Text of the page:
Short and Sweet Reviews is a regular feature on Pop! Goes The Reader in which I share short, one, two or three paragraph reviews of books I’ve recently read.
Title The Stranger In The Woods: The Extraordinary Story Of The Last True Hermit
Author Michael Finkel
Published March 7th, 2017 by Knopf Publishing Group
Pages 224 Pages
Intended Target Audience Adult
Genre & Keywords Non-Fiction, Biography
Part of a Series? No
Source & Format Purchased, Hardcover
Find It On Goodreads ● Amazon.com ● Chapters ● The Book Depository
Many people dream of escaping modern life, but most will never act on it. This is the remarkable true story of a man who lived alone in the woods of Maine for 27 years, making this dream a reality — not out of anger at the world, but simply because he preferred to live on his own.
In 1986, a shy and intelligent twenty-year-old named Christopher Knight left his home in Massachusetts, drove to Maine, and disappeared into the forest. He would not have a conversation with another human being until nearly three decades later, when he was arrested for stealing food. Living in a tent even through brutal winters, he had survived by his wits and courage, developing ingenious ways to store edibles and water, and to avoid freezing to death. He broke into nearby cottages for food, clothing, reading material, and other provisions, taking only what he needed but terrifying a community never able to solve the mysterious burglaries. Based on extensive interviews with Knight himself, this is a vividly detailed account of his secluded life — Why did he leave? What did he learn? — as well as the challenges he has faced since returning to the world. It is a gripping story of survival that asks fundamental questions about solitude, community, and what makes a good life, and a deeply moving portrait of a man who was determined to live his own way, and succeeded.
Who is Christopher Thomas Knight? A mentally ill aberration? A morally-bankrupt criminal? An enlightened sage who holds the answers to life’s greatest questions? It’s these question that author Michael Finkel seeks to answer in The Stranger In The Woods, a non-fiction investigative biography which documents the fascinating life of Christopher Knight. A controversial figure whose harrowing tale of survival and isolation captured the public’s imagination, Knight’s remarkable story is told for the first time in The Stranger In The Woods, a narrative that prompts compelling reflection on the nature of solitude, an individual’s role within society and the sacrifices and successes of living life on one’s own terms.
Known alternatively as the “North Pond Hermit”, the “Mountain Man” and the “Hungry Man” to local residents, Knight was a quiet, mysterious recluse who, at the age of only twenty, left his old life behind and began anew in the untamed wilderness of Maine with little but the clothes on his back and his instincts to guide him. For nearly three decades Christopher Knight lived alone without ever interacting with another human being, surviving by stealing food, tools and other supplies from surrounding properties in the area. From books and batteries to tents and Twinkies, Knight perceived these thefts as a necessary evil, and many local residents became so accustomed to the particular tastes and habits of their inscrutable mystery visitor that they began to leave shopping lists for Knight to fill out, though he never availed himself of them. The police, however, were less charmed and, at the time of Knight’s arrest, it was estimated that this mythical folk hero was responsible for more than one thousand burglaries over the course of a quarter century. It was at this time, as Knight was incarcerated and awaiting trial, that he came to the attention of journalist and author Michael Finkel, who felt a particular kinship with the man who was to become his reluctant, reticent subject.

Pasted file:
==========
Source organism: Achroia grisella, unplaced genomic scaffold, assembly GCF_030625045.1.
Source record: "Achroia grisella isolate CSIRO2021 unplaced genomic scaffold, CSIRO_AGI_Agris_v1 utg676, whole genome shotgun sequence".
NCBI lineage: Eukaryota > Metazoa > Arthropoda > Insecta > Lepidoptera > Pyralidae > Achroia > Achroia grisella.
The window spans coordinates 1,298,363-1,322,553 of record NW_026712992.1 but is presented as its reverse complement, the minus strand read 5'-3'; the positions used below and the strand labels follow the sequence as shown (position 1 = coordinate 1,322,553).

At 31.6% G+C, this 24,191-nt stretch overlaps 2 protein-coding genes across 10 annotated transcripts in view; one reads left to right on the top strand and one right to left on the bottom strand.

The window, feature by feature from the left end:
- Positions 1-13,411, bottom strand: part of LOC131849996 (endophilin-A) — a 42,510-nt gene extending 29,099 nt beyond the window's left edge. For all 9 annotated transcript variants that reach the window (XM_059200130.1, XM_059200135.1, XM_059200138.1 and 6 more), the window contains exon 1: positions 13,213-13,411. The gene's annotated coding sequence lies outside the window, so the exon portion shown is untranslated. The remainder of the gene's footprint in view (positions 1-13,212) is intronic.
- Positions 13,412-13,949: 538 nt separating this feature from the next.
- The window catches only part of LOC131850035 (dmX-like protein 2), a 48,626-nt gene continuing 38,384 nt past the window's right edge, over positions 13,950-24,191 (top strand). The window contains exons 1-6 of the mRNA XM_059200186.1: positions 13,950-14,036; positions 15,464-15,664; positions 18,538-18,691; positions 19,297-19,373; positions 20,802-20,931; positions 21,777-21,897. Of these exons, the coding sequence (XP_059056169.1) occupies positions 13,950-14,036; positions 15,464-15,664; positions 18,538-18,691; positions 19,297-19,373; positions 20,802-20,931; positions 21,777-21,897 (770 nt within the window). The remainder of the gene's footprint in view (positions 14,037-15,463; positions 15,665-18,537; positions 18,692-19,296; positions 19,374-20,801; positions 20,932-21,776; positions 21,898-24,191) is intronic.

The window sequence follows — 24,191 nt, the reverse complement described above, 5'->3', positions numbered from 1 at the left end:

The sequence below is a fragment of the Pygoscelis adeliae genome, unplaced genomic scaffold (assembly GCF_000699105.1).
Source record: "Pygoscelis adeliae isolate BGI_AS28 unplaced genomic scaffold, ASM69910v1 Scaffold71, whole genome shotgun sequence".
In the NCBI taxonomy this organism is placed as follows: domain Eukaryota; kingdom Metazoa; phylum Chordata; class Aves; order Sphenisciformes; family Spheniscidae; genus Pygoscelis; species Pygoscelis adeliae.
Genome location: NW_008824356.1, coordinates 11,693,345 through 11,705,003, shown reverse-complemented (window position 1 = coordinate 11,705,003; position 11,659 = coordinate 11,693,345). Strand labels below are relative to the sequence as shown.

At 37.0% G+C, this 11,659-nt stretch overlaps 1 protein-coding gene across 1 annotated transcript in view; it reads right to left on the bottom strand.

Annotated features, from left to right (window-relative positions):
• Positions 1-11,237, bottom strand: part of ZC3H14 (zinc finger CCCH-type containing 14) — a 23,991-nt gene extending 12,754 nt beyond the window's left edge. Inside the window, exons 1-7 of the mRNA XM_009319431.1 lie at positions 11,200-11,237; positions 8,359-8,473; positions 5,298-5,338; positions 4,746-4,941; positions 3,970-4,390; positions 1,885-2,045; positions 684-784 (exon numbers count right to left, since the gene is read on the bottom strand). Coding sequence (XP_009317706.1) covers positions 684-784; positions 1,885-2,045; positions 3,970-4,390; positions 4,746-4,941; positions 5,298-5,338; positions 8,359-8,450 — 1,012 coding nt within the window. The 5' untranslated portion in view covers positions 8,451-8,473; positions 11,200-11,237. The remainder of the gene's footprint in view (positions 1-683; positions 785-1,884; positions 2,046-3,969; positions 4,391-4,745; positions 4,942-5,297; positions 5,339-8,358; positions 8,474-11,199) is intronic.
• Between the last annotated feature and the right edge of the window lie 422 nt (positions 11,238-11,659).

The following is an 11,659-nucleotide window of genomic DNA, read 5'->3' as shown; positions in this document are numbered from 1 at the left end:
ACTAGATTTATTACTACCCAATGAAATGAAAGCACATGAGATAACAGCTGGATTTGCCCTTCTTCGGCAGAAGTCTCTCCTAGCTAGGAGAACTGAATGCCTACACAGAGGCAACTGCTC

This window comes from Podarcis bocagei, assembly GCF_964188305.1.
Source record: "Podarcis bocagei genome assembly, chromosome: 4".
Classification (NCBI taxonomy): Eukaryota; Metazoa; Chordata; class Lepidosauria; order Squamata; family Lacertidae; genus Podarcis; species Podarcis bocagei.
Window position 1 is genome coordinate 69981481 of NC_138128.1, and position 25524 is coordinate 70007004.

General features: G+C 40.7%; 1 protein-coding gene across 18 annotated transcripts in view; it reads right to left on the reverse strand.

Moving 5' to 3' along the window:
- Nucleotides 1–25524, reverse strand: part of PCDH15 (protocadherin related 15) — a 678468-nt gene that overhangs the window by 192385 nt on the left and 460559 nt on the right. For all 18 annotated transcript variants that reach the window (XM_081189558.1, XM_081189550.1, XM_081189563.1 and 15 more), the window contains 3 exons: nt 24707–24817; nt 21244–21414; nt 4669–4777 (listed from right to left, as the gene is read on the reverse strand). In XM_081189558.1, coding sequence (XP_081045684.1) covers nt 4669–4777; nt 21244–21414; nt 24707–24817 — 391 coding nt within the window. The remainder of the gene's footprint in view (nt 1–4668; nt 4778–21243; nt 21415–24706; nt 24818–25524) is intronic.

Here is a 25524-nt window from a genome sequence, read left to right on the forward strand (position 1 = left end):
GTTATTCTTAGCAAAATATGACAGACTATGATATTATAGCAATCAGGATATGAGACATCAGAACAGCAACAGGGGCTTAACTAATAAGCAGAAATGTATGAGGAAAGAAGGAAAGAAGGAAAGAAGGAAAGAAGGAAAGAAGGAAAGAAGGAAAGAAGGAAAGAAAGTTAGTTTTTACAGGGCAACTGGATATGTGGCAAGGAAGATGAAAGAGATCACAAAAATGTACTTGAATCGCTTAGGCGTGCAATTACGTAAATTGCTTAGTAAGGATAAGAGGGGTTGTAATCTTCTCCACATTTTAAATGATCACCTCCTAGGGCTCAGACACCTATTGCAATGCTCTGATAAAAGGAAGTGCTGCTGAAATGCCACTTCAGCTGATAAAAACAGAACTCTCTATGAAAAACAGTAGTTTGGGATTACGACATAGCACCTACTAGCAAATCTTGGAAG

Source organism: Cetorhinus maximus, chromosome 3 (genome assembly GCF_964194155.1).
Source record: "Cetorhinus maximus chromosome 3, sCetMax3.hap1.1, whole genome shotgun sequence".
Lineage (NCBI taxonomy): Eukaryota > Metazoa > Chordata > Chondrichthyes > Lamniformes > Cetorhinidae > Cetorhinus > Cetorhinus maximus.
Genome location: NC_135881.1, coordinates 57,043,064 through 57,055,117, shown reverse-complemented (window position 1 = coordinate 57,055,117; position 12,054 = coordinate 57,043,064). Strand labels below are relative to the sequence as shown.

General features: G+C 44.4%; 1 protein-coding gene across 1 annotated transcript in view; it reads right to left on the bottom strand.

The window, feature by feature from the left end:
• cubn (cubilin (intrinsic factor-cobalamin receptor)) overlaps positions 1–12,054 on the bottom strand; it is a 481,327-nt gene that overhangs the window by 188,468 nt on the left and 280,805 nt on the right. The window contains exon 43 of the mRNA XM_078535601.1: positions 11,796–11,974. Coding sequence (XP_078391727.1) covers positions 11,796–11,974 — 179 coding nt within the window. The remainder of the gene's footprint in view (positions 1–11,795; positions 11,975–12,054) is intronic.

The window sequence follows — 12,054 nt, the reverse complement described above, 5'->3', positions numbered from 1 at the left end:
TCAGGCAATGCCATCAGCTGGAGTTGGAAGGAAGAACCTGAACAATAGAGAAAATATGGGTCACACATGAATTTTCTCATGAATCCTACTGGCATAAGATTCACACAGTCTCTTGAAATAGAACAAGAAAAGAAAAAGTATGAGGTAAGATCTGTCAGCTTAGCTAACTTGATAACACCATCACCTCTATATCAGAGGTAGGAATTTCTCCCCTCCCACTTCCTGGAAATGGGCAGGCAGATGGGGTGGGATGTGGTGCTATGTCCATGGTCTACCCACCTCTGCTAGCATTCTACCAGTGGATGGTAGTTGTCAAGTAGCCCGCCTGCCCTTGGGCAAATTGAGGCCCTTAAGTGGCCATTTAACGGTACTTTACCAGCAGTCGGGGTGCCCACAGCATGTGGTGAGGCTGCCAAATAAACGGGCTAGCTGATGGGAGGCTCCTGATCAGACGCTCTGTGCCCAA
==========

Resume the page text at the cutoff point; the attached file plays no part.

The Stranger In The Woods is not presented as a morality tale that casts Christopher Knight as either the hero or villain. Rather, Finkel relates a narrative told in shades of grey, a thought-provoking exploration of the trials and triumphs of a solitary existence and of an individual whose motivations and choices may never be entirely understood. Though Finkel is able to illuminate very little in this regard, a general history of hermitage and a more precise account of Knight’s twenty-seven years worth of experience of an extraordinary life lived in an otherwise ordinary setting make for a compelling, compassionate and compulsively readable book. From his unique dietary choices to his methods of survival during the coldest months of the year, Christopher Knight’s recollections of his time in the woods are riveting in their ingenuity and harrowing in their inherent danger. Equally fascinating is the book’s haunting conclusion and the lingering questions that remain as to how Knight will navigate a world he is no longer able to recognize or ever wished to return to.
From Emily Dickinson to Ted Kaczynski, individuals who have chosen a life of isolation and solitude have always held a particular fascination for society at large. In The Stranger In The Woods, Michael Finkel offers an engrossing character study of one such recluse whose unique history continues to provide more questions than it does answers but that culminates in one truly extraordinary story.